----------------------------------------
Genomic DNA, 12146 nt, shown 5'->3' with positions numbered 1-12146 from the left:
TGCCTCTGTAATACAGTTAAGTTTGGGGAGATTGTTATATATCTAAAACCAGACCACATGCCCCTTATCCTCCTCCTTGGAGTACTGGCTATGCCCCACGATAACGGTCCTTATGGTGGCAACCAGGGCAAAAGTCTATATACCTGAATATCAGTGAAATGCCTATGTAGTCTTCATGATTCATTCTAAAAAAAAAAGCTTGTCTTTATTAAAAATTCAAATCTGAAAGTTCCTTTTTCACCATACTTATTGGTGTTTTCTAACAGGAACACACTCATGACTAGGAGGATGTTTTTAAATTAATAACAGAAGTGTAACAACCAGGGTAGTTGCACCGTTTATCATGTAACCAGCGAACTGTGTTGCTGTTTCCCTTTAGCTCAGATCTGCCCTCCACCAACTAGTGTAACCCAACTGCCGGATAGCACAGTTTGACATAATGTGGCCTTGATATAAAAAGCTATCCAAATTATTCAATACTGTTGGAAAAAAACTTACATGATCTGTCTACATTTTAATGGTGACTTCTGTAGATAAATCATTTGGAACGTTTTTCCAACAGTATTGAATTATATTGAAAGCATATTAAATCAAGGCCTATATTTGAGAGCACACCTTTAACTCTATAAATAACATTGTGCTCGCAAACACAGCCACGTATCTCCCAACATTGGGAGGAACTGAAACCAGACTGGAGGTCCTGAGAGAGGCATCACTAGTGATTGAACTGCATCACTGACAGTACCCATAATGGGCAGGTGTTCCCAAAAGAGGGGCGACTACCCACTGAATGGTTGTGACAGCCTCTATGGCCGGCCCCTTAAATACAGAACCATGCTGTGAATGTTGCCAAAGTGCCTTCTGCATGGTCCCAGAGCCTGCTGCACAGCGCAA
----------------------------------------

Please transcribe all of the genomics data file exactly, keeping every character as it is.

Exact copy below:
Genomic DNA, 12146 nt, shown 5'->3' with positions numbered 1-12146 from the left:
TGCCTCTGTAATACAGTTAAGTTTGGGGAGATTGTTATATATCTAAAACCAGACCACATGCCCCTTATCCTCCTCCTTGGAGTACTGGCTATGCCCCACGATAACGGTCCTTATGGTGGCAACCAGGGCAAAAGTCTATATACCTGAATATCAGTGAAATGCCTATGTAGTCTTCATGATTCATTCTAAAAAAAAAAGCTTGTCTTTATTAAAAATTCAAATCTGAAAGTTCCTTTTTCACCATACTTATTGGTGTTTTCTAACAGGAACACACTCATGACTAGGAGGATGTTTTTAAATTAATAACAGAAGTGTAACAACCAGGGTAGTTGCACCGTTTATCATGTAACCAGCGAACTGTGTTGCTGTTTCCCTTTAGCTCAGATCTGCCCTCCACCAACTAGTGTAACCCAACTGCCGGATAGCACAGTTTGACATAATGTGGCCTTGATATAAAAAGCTATCCAAATTATTCAATACTGTTGGAAAAAAACTTACATGATCTGTCTACATTTTAATGGTGACTTCTGTAGATAAATCATTTGGAACGTTTTTCCAACAGTATTGAATTATATTGAAAGCATATTAAATCAAGGCCTATATTTGAGAGCACACCTTTAACTCTATAAATAACATTGTGCTCGCAAACACAGCCACGTATCTCCCAACATTGGGAGGAACTGAAACCAGACTGGAGGTCCTGAGAGAGGCATCACTAGTGATTGAACTGCATCACTGACAGTACCCATAATGGGCAGGTGTTCCCAAAAGAGGGGCGACTACCCACTGAATGGTTGTGACAGCCTCTATGGCCGGCCCCTTAAATACAGAACCATGCTGTGAATGTTGCCAAAGTGCCTTCTGCATGGTCCCAGAGCCTGCTGCACAGCGCAA